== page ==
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  • In 1959, the Soviet spacecraft Luna 3 beamed back images of something Earthlings had never

  • before seen: the far side of the moon.

  • We always see the same old side of the moon because the moon rotates exactly once on its

  • axis each time it orbits Earth. If it weren’t spinning at all, we’d get at least one 360

  • degree view of its surface with each lap. If it were spinning twice as fast, we’d

  • also see the moon’s entire surface more than once per orbit. But instead, our moon’s

  • motionslike the spin and orbit of most other moons in our solar systemare, remarkably,

  • in perfect sync.

  • This wasn’t always the case: our best guess is that our own moon formed due to a massive

  • asteroid impact, and its initial spin and dizzying 10-hour orbit were almost certainly

  • not in sync with each otherthough we don’t know which was faster.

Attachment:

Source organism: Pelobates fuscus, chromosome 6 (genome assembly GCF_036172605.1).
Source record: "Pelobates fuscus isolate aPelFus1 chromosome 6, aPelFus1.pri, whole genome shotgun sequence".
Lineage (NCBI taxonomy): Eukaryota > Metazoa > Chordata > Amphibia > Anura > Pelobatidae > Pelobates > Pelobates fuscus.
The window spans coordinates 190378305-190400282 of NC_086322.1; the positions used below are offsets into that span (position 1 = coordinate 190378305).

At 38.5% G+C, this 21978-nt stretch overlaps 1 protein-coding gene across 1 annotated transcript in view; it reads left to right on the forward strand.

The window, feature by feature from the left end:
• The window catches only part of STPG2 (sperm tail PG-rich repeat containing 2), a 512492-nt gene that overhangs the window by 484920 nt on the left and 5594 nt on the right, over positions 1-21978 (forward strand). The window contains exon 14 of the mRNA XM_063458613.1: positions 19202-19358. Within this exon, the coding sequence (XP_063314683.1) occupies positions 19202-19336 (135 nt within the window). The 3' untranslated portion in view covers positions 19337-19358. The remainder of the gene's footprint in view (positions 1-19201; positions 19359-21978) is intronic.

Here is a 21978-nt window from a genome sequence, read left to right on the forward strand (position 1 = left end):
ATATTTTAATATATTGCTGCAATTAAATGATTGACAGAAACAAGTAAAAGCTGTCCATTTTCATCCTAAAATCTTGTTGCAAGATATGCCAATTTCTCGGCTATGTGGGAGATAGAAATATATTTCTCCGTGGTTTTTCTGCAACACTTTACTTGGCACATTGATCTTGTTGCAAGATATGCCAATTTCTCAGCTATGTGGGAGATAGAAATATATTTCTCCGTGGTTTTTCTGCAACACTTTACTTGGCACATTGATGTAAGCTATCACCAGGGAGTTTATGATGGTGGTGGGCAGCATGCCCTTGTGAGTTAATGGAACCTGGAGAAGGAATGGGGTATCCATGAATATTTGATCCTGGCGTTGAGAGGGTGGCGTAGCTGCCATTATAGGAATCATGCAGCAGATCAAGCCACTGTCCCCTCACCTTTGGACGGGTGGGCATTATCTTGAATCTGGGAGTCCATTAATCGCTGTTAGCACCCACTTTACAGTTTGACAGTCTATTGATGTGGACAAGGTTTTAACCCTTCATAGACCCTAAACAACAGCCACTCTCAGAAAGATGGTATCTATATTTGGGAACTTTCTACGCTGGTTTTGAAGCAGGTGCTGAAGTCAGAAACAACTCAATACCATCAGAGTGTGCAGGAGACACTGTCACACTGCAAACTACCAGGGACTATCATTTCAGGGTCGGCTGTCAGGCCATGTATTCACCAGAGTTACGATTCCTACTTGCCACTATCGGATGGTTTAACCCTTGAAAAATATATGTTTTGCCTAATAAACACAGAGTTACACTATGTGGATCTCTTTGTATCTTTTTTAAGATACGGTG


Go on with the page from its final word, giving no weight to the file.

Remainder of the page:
• At such close range, Earth’s gravity deformed the moon into a slight oval, with one of its

  • bulges facing Earth. Those bulges quickly swung out of alignment, thanks to the moon's

  • asynchronous spin and orbit, but Earth’s gravity continually squeezed them back again.

  • What’s more, this gravitational tugging would have influenced the moon’s rotation

  • rate: if it was spinning more than once per orbit, earth would pull at a slight angle

  • against the moon’s direction of rotation, slowing its spin; if the moon was spinning

  • less than once per orbit, Earth would have pulled the other way, speeding its rotation.

  • Whatever the case, it took just 1000 years for the Earth’s pull to adjust the moon’s

  • spin enough that one rotation of the moon corresponded to one trip around the earth,

  • leaving one side forever locked facing away.

  • We do end up seeing slightly more than that one side, because the moon’s elliptical

  • orbit gives us peeks beyond its average eastern and western horizons, and its tilted axis

  • causesmoon-seasonsrevealing more of the lunar north or south poles. But those

  • glimpses only add up to an extra 9%, leaving 41% of the moon hidden from earth. Satellites,

  • starting with Luna 3, have allowed us to map the rest, but it’s safe to say that our

  • relationship with the moon is still pretty one-sided.

In 1959, the Soviet spacecraft Luna 3 beamed back images of something Earthlings had never

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